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A combination of a spike in energy prices and the benefit of lowered expectations helped state tax collections exceed estimates by $38.75 million — or 11% — in October.

Total revenue collections for the month of $381.78 million exceeded estimates of $343.03 million. However, the October revenue estimate was $12.76 million less than actual October 2020 collections of $355.79 million.

Gov. Jim Justice took time to go off-topic at the state COVID-19 briefing Monday, Nov. 1, to talk about the revenue report.

“For God’s sake alivin’, isn’t that the greatest news in the history of all time?” he asked. “Really and truly, the state’s doing really good.”

Justice suggested the series of ongoing monthly revenue surpluses are the result of keeping state spending in check.

“We’ve managed to not grow our spending. We’ve managed to push the right buttons,” he said.

Actually, the 2021-22 state general revenue budget of $4.495 billion is $79 million less than the 2020-21 budget, and $141 million less than the 2019-20 general revenue budget of $4.636 billion.

Justice said of the series of monthly tax revenue surpluses, “It’s a broken record beyond belief of so much goodness.”

In the first four months of the 2021-22 budget year, the state has collected a total of $1.575 billion — $181.41 million above estimates, but about $20 million less than year-to-date revenue collections of $1.595 billion at the same point in 2020, primarily because the 2020 state income tax filing deadline was pushed back from April 15 to July 15 because of the pandemic.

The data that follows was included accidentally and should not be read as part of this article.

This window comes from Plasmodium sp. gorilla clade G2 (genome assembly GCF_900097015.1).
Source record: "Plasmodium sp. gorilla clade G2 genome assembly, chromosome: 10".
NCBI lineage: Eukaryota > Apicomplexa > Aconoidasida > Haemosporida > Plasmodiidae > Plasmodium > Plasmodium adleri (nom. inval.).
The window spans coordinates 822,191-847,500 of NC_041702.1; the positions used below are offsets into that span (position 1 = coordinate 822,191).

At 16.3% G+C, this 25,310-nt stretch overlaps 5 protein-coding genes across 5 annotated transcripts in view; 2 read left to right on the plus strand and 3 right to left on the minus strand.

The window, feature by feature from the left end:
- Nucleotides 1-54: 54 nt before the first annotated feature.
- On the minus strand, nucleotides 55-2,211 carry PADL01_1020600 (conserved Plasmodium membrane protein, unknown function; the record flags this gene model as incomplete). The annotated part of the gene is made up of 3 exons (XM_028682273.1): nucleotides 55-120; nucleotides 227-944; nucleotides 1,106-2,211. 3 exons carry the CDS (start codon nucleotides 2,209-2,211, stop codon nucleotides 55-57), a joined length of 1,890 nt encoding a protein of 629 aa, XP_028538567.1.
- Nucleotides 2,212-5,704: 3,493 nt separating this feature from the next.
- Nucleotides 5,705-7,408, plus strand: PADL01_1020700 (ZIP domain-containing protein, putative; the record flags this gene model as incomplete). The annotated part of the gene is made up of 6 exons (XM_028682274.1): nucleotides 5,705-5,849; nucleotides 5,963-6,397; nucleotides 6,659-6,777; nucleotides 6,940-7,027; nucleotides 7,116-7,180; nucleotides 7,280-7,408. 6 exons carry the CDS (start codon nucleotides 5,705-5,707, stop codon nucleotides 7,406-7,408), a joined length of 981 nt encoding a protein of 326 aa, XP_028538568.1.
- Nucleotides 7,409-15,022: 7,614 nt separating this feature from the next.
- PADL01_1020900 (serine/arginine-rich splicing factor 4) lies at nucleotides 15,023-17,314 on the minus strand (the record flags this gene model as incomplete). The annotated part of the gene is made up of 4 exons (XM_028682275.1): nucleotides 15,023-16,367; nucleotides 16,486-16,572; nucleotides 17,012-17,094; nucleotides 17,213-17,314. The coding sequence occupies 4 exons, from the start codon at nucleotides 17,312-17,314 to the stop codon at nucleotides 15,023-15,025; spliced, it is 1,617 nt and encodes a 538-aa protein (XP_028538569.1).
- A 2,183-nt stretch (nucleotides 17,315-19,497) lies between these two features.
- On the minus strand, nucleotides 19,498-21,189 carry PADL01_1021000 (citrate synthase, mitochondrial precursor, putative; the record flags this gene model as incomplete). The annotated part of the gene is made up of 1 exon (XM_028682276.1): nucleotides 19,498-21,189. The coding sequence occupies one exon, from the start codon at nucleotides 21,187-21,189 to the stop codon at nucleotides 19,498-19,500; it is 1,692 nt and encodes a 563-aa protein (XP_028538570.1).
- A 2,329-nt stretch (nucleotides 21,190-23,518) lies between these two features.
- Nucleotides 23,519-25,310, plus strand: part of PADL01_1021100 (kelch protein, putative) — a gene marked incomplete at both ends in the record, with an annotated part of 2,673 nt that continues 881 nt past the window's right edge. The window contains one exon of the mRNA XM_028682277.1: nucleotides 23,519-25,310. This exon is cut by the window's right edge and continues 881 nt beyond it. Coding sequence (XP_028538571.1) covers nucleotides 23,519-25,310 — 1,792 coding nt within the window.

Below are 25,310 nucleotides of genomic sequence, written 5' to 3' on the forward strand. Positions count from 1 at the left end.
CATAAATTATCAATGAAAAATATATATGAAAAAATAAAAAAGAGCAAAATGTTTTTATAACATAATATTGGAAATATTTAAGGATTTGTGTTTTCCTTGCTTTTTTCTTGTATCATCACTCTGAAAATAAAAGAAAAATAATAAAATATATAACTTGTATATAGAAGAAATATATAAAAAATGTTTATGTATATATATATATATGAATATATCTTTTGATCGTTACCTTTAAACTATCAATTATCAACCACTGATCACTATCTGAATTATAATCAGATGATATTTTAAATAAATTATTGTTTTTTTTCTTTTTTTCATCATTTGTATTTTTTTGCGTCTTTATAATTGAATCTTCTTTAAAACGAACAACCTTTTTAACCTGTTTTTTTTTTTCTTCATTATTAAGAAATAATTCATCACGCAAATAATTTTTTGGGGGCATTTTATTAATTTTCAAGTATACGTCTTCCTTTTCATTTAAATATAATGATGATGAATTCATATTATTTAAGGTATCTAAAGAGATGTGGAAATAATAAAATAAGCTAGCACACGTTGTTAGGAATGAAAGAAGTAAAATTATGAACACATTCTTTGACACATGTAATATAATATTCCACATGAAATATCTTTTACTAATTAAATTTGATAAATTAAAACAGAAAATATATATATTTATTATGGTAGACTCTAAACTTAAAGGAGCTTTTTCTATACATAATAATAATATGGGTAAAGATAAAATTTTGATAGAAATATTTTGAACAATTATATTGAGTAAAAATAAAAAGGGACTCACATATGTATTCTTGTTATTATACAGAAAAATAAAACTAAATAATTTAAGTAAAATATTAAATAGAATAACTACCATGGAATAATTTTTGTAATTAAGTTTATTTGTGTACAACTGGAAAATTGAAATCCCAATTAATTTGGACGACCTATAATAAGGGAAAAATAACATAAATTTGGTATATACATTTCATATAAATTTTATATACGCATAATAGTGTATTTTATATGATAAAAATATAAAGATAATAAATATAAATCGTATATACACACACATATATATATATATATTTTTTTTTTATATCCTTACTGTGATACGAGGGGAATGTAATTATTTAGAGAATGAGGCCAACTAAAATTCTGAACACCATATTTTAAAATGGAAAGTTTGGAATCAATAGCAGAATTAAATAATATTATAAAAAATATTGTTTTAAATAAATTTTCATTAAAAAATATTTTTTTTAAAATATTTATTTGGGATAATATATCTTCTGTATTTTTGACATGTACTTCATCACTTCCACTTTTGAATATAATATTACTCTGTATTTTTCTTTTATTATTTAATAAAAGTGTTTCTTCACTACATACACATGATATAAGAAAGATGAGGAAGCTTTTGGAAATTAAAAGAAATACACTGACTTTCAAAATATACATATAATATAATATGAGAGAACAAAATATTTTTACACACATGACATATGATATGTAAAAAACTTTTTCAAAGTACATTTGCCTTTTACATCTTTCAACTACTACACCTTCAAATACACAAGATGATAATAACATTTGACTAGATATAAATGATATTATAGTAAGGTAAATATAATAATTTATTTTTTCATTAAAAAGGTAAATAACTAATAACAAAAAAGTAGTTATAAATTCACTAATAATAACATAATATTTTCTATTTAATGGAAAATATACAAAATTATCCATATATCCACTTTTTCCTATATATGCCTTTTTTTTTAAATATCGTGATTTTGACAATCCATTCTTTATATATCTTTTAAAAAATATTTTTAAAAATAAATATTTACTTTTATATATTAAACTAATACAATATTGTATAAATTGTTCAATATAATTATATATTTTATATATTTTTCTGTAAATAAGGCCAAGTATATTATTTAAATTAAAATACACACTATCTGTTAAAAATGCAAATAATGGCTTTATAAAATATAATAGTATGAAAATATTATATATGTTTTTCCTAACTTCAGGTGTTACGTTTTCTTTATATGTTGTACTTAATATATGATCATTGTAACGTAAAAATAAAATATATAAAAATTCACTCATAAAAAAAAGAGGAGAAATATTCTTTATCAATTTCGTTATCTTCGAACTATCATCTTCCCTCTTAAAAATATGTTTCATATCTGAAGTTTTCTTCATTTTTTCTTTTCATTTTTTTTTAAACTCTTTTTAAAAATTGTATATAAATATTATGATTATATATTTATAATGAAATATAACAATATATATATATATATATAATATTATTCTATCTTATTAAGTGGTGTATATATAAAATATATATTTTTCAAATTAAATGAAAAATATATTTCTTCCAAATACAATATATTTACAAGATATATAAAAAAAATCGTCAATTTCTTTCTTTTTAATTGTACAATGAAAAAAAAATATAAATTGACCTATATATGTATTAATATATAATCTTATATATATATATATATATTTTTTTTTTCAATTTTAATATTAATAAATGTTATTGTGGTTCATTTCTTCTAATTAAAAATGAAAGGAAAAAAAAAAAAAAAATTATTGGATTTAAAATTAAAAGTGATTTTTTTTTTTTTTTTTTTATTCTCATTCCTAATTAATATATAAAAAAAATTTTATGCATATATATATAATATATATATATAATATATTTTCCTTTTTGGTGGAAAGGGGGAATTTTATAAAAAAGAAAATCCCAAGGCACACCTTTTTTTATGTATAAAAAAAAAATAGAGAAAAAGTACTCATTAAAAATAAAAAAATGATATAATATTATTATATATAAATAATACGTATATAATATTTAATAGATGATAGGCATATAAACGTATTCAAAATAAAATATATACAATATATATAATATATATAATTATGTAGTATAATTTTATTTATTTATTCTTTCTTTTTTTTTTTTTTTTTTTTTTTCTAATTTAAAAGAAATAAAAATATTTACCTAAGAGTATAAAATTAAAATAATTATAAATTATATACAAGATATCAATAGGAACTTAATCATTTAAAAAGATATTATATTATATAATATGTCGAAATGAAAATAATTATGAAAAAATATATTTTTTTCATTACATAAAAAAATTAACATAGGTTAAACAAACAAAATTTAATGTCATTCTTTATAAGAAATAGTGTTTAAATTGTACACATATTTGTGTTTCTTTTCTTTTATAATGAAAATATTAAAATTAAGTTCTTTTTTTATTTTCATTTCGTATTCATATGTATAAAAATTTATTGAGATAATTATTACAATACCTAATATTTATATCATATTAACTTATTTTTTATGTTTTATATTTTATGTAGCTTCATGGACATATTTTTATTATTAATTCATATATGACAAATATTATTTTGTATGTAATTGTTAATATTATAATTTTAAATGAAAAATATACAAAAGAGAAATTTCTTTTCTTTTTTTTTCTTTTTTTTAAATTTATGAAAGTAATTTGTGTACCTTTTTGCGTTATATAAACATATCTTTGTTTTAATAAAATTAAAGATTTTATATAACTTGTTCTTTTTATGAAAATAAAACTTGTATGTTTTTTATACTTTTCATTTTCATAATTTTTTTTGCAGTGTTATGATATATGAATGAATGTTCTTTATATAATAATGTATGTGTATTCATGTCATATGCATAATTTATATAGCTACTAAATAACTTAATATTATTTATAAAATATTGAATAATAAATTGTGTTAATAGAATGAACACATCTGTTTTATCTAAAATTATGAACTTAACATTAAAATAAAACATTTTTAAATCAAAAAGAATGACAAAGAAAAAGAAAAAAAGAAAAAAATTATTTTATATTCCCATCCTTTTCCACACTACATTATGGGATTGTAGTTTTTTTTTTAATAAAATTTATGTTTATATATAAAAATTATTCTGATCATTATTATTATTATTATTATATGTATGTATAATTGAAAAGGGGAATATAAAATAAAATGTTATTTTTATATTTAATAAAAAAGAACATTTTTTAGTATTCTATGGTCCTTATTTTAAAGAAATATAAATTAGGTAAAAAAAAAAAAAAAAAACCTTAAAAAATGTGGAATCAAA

The two main pillars of state tax collections, income taxes and sales taxes outperformed estimates and October 2020 collections, coming in at $172.35 million and $114.1 million, respectively.

Severance taxes, benefiting from higher natural gas and coal prices that energy analysts credit to a temporary worldwide surge in energy demand, continued to outperform estimates in October, bringing in $19.46 million, up 84% from October 2020 collections of $10.57 million.

However, that’s down from September severance tax collections of $47.47 million, which were up 256% from September 2020 collections of $18.57 million. September 2021 marked the first time that monthly severance tax collections topped $47 million since June 2015.

Justice did not discuss the affect the infusion of billions of dollars of federal pandemic stimulus funds into the state through the CARES Act and the American Recovery Act have had on state tax collections.

Phil Kabler covers politics. He

can be reached at 304-348-1220

or philk@hdmediallc.com.

Follow @PhilKabler on Twitter.

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